From Chuck Colson and Breakpoint.“The outstanding film Amazing Grace hits shelves this week in DVD form—and it comes at a time when Christianity is under blistering attack. In his new book, God Is Not Great, subtitled How Religion Poisons Everything, anti-theist states, “religion makes people do wicked things they wouldn’t ordinarily do . . . the licenses for genocide, slavery, racism, are all right there in the holy text.”
It is a rather empty accusation when put alongside a man like William Wilberforce, who as the film Amazing Grace shows, attacked and abolished the slave trade because of his Christian convictions. As you can see, that raises a difficult question for people like Hitchens: If Christianity “licenses” slavery, then why was the abolition of slavery, both in antiquity and in modern times, driven by Christians?
In ancient times in the Roman Empire, slavery was a fact of life—one which the writings of the Scripture reflect. But acknowledging social reality is not the same thing as “licensing” it.
When the Apostle Paul wrote to Philemon and when he wrote that “there is neither Jew nor Greek, slave nor free, male nor female, for you are all one in Christ Jesus,” he planted the seeds that would, one day, lead to the demise of the institution of slavery. Likewise, Paul included “slave traders” among those he identified as “lawbreakers.”
Sociologist Rodney Stark writes about the Church’s embrace around the third century of what he calls “a universalistic conception of humanity.” This conception “[liberated] social relations between the sexes and within the family” and “greatly modulated class differences . . . ” As Stark put it, “more than rhetoric was involved when slave and noble greeted one another as brothers in Christ.”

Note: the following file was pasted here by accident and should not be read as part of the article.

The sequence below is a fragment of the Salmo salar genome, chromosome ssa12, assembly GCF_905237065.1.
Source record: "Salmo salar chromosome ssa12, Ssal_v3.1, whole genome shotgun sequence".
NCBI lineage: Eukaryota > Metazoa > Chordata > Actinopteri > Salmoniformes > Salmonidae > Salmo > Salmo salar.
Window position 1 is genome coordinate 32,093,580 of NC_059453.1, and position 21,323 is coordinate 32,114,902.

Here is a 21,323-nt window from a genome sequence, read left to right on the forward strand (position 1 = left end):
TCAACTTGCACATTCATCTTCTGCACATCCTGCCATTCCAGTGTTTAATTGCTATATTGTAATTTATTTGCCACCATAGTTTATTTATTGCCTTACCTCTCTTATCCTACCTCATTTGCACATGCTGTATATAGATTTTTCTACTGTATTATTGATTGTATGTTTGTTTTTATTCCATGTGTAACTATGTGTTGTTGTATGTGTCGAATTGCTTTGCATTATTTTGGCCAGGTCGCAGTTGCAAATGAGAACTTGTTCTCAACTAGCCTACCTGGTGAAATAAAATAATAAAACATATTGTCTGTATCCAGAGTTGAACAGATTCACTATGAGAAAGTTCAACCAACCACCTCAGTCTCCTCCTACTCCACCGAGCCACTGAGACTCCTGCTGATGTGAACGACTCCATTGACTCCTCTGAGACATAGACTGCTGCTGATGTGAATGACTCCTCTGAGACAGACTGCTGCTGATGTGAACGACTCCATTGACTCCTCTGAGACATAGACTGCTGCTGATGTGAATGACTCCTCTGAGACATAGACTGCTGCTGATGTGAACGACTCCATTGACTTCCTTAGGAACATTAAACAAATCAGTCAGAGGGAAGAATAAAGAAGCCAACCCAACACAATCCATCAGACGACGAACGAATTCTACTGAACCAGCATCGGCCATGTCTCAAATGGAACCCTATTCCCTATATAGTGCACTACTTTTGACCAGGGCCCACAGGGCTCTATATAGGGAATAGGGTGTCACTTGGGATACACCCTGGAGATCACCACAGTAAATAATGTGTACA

Given this liberating ideal, it was only a matter of time before Christians sought to eradicate slavery entirely.
It is true that Christians have not always lived up to the moral teachings of the faith: The record of the Church is not without blemish. But it is also true that when Christians kept and traded slaves, they were going against the teachings of their own religion. The theological question had long been settled.
Thus, when Spanish and Portuguese traders brought slavery to the New World, successive popes condemned the practice and even threatened to excommunicate slave traders and slave owners. And when in the eighteenth and nineteenth centuries, men like William Wilberforce inand William Garrison in America led the fight against slavery and the slave trade, they led, like their early Church counterparts, motivated by Christian teaching on human dignity and equality.
Hitchens’s assertion that economic factors and not Christian abolitionists did away with slavery is, to put it mildly, absurd. Wilberforce and company succeeded despite the economic interests, not because of them.
When Christians obey their teachings, they are the greatest defenders of human rights in the world. Hitchens and company deny this, but the evidence belies them.
So here’s an idea: Buy a copy of the DVD Amazing Grace this week and host a viewing party in your home. What a great opportunity to talk with your neighbors about the real facts: how Christianity, far from poisoning everything, helped purify trans-Atlantic waters once filled with the sickening crime of human trafficking.”